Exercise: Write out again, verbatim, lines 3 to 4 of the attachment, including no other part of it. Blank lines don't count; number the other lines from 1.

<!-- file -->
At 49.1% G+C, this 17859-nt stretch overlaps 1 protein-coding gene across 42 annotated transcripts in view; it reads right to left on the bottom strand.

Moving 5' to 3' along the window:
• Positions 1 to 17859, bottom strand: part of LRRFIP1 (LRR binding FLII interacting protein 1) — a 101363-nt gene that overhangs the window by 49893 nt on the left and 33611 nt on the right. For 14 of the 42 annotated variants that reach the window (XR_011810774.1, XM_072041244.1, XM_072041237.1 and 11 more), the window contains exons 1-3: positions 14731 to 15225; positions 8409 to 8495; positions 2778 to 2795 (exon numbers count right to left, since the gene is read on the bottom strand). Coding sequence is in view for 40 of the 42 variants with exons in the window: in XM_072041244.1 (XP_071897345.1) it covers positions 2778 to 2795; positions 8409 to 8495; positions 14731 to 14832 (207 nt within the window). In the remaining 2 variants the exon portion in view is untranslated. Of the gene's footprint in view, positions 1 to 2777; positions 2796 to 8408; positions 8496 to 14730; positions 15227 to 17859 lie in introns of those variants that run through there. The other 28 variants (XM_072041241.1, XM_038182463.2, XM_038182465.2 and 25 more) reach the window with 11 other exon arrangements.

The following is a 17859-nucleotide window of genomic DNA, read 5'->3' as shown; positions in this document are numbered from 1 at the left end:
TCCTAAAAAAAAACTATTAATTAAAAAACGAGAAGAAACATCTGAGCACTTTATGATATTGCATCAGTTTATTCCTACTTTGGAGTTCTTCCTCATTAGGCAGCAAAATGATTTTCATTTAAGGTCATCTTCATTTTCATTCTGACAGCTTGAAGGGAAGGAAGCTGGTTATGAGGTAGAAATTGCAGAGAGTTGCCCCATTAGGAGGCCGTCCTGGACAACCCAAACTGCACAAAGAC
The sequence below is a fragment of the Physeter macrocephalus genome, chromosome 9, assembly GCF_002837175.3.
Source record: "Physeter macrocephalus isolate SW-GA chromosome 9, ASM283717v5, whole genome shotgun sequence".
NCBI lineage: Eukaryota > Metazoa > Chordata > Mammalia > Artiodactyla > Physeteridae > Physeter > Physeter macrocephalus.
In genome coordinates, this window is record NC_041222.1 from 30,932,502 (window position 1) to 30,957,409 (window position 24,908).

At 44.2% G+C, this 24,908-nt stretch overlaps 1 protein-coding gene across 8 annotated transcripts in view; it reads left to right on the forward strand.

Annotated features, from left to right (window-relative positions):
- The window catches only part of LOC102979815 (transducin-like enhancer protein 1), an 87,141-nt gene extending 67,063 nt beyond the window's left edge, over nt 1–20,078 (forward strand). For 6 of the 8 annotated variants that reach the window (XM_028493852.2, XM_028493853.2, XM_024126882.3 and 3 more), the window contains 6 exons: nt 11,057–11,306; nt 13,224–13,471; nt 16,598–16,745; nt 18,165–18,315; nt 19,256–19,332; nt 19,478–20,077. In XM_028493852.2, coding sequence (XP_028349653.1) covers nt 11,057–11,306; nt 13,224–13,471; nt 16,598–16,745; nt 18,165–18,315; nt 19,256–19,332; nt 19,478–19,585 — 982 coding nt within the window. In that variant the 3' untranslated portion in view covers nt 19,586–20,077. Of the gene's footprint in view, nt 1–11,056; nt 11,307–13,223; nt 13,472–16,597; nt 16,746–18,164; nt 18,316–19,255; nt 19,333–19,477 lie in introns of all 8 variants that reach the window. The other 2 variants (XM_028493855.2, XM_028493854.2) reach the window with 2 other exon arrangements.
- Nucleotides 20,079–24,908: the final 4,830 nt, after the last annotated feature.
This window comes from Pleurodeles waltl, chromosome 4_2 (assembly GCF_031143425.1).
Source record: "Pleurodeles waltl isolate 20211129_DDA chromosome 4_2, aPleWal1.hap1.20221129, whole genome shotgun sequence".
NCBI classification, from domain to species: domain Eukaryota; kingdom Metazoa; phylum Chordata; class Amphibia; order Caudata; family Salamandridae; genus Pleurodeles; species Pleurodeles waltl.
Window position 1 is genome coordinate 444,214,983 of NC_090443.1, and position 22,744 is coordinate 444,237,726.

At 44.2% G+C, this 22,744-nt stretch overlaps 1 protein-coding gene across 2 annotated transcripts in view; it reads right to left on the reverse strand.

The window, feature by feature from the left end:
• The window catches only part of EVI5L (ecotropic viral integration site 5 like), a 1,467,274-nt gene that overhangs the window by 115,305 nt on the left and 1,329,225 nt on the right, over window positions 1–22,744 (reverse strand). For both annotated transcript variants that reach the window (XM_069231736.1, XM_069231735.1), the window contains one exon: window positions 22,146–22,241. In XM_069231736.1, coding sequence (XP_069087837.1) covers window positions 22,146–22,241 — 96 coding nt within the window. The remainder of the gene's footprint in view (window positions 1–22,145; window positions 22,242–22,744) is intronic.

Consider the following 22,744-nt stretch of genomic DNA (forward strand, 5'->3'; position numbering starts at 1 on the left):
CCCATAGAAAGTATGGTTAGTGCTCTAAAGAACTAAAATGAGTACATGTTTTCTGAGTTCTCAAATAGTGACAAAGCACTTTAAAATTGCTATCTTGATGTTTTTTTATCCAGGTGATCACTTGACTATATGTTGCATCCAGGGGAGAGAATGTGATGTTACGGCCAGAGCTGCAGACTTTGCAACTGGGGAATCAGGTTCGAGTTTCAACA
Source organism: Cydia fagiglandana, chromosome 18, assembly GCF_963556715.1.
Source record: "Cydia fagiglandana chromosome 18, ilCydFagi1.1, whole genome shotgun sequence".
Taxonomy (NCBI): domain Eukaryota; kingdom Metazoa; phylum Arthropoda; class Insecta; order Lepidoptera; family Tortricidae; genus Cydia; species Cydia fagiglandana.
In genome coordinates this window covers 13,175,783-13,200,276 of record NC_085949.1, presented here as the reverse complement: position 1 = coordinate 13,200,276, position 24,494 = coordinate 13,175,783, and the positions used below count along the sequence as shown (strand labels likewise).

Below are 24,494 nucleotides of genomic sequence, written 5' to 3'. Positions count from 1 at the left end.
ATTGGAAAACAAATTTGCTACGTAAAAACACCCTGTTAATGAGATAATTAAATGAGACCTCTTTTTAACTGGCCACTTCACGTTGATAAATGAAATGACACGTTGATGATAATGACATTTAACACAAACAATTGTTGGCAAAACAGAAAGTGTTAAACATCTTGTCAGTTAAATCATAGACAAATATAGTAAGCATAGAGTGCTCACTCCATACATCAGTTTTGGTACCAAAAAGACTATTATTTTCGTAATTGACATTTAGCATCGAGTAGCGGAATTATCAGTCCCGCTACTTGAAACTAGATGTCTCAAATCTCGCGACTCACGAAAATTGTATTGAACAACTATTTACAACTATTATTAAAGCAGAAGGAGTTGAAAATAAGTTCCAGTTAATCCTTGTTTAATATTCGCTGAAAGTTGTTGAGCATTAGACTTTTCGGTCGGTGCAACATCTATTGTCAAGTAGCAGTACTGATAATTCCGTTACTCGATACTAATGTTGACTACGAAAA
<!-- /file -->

• Positions 1 to 17859, bottom strand: part of LRRFIP1 (LRR binding FLII interacting protein 1) — a 101363-nt gene that overhangs the window by 49893 nt on the left and 33611 nt on the right. For 14 of the 42 annotated variants that reach the window (XR_011810774.1, XM_072041244.1, XM_072041237.1 and 11 more), the window contains exons 1-3: positions 14731 to 15225; positions 8409 to 8495; positions 2778 to 2795 (exon numbers count right to left, since the gene is read on the bottom strand). Coding sequence is in view for 40 of the 42 variants with exons in the window: in XM_072041244.1 (XP_071897345.1) it covers positions 2778 to 2795; positions 8409 to 8495; positions 14731 to 14832 (207 nt within the window). In the remaining 2 variants the exon portion in view is untranslated. Of the gene's footprint in view, positions 1 to 2777; positions 2796 to 8408; positions 8496 to 14730; positions 15227 to 17859 lie in introns of those variants that run through there. The other 28 variants (XM_072041241.1, XM_038182463.2, XM_038182465.2 and 25 more) reach the window with 11 other exon arrangements.

The following is a 17859-nucleotide window of genomic DNA, read 5'->3' as shown; positions in this document are numbered from 1 at the left end: